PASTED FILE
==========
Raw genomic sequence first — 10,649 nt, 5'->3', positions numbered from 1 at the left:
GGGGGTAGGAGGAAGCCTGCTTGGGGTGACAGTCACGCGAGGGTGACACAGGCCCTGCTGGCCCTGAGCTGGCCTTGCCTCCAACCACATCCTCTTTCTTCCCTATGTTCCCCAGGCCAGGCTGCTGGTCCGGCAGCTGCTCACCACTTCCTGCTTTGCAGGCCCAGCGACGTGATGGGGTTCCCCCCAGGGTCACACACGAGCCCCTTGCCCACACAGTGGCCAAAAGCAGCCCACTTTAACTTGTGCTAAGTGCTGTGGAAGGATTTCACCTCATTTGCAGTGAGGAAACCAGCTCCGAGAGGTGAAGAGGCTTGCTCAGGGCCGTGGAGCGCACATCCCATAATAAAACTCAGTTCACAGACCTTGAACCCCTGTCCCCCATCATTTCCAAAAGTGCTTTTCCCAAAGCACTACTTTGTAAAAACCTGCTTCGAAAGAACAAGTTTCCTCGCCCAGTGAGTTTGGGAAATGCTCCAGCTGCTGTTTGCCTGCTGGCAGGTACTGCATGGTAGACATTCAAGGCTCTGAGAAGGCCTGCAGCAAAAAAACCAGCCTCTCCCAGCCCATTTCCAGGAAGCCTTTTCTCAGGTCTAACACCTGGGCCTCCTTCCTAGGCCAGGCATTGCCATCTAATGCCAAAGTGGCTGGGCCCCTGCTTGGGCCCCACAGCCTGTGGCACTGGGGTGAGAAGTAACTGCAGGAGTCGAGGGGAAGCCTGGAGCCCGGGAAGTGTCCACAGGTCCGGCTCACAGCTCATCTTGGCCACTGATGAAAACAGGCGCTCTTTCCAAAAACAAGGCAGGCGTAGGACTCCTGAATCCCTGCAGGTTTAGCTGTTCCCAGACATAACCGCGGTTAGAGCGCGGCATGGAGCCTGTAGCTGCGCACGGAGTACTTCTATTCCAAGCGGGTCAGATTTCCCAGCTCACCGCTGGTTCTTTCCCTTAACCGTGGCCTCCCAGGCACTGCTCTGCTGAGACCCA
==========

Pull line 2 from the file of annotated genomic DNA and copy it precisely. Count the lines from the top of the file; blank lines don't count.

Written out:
GGGGGTAGGAGGAAGCCTGCTTGGGGTGACAGTCACGCGAGGGTGACACAGGCCCTGCTGGCCCTGAGCTGGCCTTGCCTCCAACCACATCCTCTTTCTTCCCTATGTTCCCCAGGCCAGGCTGCTGGTCCGGCAGCTGCTCACCACTTCCTGCTTTGCAGGCCCAGCGACGTGATGGGGTTCCCCCCAGGGTCACACACGAGCCCCTTGCCCACACAGTGGCCAAAAGCAGCCCACTTTAACTTGTGCTAAGTGCTGTGGAAGGATTTCACCTCATTTGCAGTGAGGAAACCAGCTCCGAGAGGTGAAGAGGCTTGCTCAGGGCCGTGGAGCGCACATCCCATAATAAAACTCAGTTCACAGACCTTGAACCCCTGTCCCCCATCATTTCCAAAAGTGCTTTTCCCAAAGCACTACTTTGTAAAAACCTGCTTCGAAAGAACAAGTTTCCTCGCCCAGTGAGTTTGGGAAATGCTCCAGCTGCTGTTTGCCTGCTGGCAGGTACTGCATGGTAGACATTCAAGGCTCTGAGAAGGCCTGCAGCAAAAAAACCAGCCTCTCCCAGCCCATTTCCAGGAAGCCTTTTCTCAGGTCTAACACCTGGGCCTCCTTCCTAGGCCAGGCATTGCCATCTAATGCCAAAGTGGCTGGGCCCCTGCTTGGGCCCCACAGCCTGTGGCACTGGGGTGAGAAGTAACTGCAGGAGTCGAGGGGAAGCCTGGAGCCCGGGAAGTGTCCACAGGTCCGGCTCACAGCTCATCTTGGCCACTGATGAAAACAGGCGCTCTTTCCAAAAACAAGGCAGGCGTAGGACTCCTGAATCCCTGCAGGTTTAGCTGTTCCCAGACATAACCGCGGTTAGAGCGCGGCATGGAGCCTGTAGCTGCGCACGGAGTACTTCTATTCCAAGCGGGTCAGATTTCCCAGCTCACCGCTGGTTCTTTCCCTTAACCGTGGCCTCCCAGGCACTGCTCTGCTGAGACCCA